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About thorongil

  • Birthday 07/17/1986

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  1. Also, Brandon just said in one of the Skyward-WoBs that Doomslug eats mushrooms and that is actually going to be important. So yeah, I agree, the mushrooms seem a bit too ominous to be purely a joke.
  2. Oh, one more thing I forgot: Brandon's talent for inventing/choosing crucial terms is nothing short of outstanding. In that regard I hold 'Skyward' in such lofty esteem as 'Mistborn'. It (the former) is such an amazingly simple, yet elegant and beautiful title, which assimilates so much meaning and such a multitude of layers throughout the novel. In the end it synthesizes everything this book is about - Spensa's quest, the flight, striving for more - in one kickass-awesome word. And yet, that word - as is the case with 'Mistborn' - is not unecessarily bloated with meaning, but just seems to happen to have offered the possibility to be a vessel (only slight pun intended) for exactly those things all along. Outstanding linguistic sorcery, Grandwizard of Lingua Anglorum Brandon Sanderson.
  3. That was a great read. I definitely like Spensa as a character, but also - especially, maybe - Skyward flight. The way they start out as very one-sided characters and turn out much more nuanced is amazing, as it makes so much sense as we get to experience Spin's all-or-nothing mentality crumbling away. Great read and it makes me very confident that Brandon can actually pull off the full sf-switch with later Cosmere stories.
  4. I agree that he wasn't a monster in a universal sense. Especially within the context of Alethi society he embodied many ideals and met lofty expectations of how a great warrior should perform and behave. He didn't have any semblance of a normal civilian life going on and he didn't seem to be able to reconcile his battlefield heroics with a different peacetime personality. So he resorted to alcohol (a quite common occurance for soldiers in the real world who have - in their view - lost their purpose after a war is over too). Evi in a sense represented a chance, but I think he wasn't able to embrace that chance at that point in his life.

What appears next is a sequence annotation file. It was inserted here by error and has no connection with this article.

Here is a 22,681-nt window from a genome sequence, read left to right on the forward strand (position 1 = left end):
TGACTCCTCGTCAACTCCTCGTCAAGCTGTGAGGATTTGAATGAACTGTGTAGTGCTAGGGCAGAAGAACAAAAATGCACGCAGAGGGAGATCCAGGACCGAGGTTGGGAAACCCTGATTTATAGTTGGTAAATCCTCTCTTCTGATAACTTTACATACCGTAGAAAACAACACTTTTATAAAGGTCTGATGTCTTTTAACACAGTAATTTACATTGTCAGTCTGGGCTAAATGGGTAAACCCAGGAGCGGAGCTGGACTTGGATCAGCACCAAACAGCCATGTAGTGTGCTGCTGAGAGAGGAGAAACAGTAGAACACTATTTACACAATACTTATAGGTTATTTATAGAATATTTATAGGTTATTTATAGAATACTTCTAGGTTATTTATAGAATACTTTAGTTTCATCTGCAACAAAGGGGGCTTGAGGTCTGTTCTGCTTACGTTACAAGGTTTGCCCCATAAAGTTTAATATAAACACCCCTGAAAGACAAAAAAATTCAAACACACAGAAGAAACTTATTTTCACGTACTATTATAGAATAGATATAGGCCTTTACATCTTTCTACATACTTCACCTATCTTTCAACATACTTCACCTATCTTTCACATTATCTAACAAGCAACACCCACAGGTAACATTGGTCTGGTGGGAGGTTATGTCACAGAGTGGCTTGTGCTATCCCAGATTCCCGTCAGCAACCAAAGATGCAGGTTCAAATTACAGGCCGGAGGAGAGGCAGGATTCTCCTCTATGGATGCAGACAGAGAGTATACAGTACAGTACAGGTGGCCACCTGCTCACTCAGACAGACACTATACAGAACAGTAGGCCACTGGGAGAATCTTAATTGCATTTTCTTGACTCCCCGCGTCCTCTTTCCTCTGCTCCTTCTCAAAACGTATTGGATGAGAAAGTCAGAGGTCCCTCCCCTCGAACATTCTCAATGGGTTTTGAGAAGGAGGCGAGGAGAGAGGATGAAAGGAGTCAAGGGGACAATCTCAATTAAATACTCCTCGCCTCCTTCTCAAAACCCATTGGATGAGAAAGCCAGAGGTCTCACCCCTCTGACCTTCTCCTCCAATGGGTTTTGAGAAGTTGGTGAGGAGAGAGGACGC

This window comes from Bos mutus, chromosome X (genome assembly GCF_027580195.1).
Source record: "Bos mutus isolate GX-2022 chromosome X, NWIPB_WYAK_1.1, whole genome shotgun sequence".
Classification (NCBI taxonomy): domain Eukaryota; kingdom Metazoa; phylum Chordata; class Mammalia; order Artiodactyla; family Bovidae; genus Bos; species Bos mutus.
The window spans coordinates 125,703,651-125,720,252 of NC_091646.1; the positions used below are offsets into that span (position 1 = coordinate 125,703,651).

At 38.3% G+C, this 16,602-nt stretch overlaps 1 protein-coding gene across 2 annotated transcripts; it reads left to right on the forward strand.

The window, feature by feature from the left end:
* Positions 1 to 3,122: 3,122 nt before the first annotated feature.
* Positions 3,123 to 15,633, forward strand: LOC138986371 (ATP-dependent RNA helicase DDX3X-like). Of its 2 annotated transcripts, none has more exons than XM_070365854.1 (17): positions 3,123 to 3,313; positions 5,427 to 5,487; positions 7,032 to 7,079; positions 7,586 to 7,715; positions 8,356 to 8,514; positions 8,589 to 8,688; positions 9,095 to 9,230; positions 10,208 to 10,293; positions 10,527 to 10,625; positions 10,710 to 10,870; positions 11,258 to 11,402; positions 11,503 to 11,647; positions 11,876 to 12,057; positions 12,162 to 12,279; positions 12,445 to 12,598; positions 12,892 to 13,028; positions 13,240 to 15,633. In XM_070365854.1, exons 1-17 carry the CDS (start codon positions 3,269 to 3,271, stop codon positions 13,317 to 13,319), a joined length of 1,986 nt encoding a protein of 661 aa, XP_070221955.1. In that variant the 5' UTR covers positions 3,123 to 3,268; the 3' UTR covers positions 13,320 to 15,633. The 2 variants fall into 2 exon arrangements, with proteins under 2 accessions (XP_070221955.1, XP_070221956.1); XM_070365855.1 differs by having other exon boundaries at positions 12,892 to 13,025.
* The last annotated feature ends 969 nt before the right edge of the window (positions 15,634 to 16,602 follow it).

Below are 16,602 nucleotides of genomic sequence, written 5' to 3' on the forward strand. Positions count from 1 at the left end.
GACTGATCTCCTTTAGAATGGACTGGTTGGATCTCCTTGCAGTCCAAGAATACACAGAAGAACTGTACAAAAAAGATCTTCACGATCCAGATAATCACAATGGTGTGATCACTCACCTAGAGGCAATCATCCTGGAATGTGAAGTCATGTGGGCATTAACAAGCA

5. I would say that Evi was extremely important for Dalinar. Without her the whole arc in Oathbringer will not happen. To me this relates to real life relationships a lot in that it shows that the experience of a relationship can greatly alter people after it is over, although it is often near-impossible to make this change happen in the relationship. Because people need time to reflect, to look at their actions and thoughts from the outside and this is a perspective that is extremely hard to get into while you are emotionally attached to a situation. So in this sense: Evi (and through her Dalinar's kids) was the most important impetus for Dalinar to change in the long run, although - tragically - I don't think he could have achieved that change with her being alive and his wife. I would argue that for Evi, on the other hand, Dalinar and the whole Alethi culture are not good and nice. She gets emotionally abused by her husband, she is belittled and not taken seriously by Navani (who in this regard probably reflects the behavior of many other Alethi royalty) and the only solace she finds is in her kinds and in the futile attempts of changing her husband (who then ultimately kills her).